Labour leader David Cunliffe says his party will develop more targeted policy using money it saves from dropping two parts of its 2011 tax policy.
A tax-free zone on the first $5000 of earnings and a GST exemption for fresh fruit and vegetables have been withdrawn. They were introduced by a previous leader, Phil Goff.
Mr Cunliffe says abandoning the policies would cut proposed spending by a Labour Government by about $1.5 billion a year.
He told Radio New Zealand's Checkpoint programme on Wednesday that former leader David Shearer had signalled that they were being reviewed and believes there are better ways to help struggling families.
"This decision has been made by me as an incoming leader. We will be withdrawing those policies and we will replace them with more targeted, more effective policies that really address the needs of hard-working New Zealanders."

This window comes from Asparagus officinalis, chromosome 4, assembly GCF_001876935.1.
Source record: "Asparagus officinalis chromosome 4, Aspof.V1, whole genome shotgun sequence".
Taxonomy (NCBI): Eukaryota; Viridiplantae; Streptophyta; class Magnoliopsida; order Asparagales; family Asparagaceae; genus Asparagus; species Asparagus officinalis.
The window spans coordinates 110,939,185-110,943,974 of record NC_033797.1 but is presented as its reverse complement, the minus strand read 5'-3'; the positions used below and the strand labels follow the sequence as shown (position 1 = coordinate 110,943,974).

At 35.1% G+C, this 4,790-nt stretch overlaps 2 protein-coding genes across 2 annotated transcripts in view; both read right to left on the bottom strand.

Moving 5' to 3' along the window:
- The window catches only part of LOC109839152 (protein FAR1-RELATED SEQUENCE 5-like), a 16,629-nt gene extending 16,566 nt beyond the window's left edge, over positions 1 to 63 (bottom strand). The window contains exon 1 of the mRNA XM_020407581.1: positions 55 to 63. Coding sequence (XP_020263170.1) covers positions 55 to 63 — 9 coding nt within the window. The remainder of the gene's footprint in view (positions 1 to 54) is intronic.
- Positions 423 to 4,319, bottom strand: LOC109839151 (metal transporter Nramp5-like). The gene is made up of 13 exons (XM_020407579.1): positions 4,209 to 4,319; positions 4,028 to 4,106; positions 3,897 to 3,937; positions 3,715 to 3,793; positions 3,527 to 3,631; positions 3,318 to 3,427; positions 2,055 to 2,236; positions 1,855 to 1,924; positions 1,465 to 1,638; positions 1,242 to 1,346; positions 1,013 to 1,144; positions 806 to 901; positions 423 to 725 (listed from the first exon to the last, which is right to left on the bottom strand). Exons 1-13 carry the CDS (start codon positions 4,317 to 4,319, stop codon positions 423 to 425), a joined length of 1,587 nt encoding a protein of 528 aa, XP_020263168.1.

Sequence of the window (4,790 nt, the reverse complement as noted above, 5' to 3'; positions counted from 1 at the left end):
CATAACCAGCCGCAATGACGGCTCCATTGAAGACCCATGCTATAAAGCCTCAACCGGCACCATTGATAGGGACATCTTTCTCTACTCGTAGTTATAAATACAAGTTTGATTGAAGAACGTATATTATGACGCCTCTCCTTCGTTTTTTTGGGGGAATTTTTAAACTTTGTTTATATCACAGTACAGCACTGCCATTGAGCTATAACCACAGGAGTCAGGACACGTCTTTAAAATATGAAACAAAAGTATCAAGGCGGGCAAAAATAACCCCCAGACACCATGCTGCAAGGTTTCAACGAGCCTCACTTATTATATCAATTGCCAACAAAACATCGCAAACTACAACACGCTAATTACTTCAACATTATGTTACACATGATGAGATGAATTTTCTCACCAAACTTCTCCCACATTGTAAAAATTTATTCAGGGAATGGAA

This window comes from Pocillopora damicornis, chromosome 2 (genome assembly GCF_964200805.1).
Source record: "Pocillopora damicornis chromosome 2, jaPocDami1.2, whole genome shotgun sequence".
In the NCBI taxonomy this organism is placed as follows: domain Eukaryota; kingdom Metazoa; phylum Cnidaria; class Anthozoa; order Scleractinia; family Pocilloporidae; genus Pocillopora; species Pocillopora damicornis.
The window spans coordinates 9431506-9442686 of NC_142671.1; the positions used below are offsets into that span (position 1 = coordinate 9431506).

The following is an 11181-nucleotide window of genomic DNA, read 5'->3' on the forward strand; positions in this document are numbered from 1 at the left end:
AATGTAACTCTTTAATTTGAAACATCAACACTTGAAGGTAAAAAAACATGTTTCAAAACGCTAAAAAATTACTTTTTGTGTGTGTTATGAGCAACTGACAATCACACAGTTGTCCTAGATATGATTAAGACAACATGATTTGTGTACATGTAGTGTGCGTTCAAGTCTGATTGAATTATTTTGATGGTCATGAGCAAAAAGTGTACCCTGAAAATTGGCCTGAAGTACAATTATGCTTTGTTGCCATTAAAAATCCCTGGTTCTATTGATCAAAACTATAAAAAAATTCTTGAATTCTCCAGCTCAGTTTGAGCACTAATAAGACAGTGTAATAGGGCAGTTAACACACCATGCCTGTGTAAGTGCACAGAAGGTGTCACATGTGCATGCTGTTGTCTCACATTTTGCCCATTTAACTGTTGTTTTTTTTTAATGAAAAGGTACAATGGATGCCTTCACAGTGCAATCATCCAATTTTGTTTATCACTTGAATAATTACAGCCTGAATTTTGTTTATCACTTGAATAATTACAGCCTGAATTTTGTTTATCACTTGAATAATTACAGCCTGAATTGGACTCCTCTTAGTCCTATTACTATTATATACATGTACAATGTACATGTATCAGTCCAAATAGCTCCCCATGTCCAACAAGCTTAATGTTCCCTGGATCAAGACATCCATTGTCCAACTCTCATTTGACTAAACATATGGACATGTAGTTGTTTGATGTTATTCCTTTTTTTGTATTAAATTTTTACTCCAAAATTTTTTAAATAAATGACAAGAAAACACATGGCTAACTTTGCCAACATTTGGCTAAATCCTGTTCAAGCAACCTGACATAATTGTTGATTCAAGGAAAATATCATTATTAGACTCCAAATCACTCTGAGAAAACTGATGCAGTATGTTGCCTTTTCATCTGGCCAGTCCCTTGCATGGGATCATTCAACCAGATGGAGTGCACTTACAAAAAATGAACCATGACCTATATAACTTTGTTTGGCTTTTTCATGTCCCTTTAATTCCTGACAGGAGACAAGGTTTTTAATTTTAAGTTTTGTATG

Mr Cunliffe will outline the party's policy direction at his state of the nation speech on Monday.
Labour will keep its plans for a capital gains tax and a rise in the superannuation age to 67, but Mr Cunliffe says some adjustments will be made.
Prime Minister John Key says the dropped policies wouldn't have been much use in the first place ad the move is more a reflection of the pressure the Labour leader is under.
"Well, it was pretty dumb policy anyway - it wouldn't have worked - and actually there's nothing new. David Cunliffe hasn't done much over summer and he's obviously feeling under pressure now to come out and say a few things.
"The problem is, David Shearer already made those comments when he was the leader. What you can see is the internal tensions now within Labour."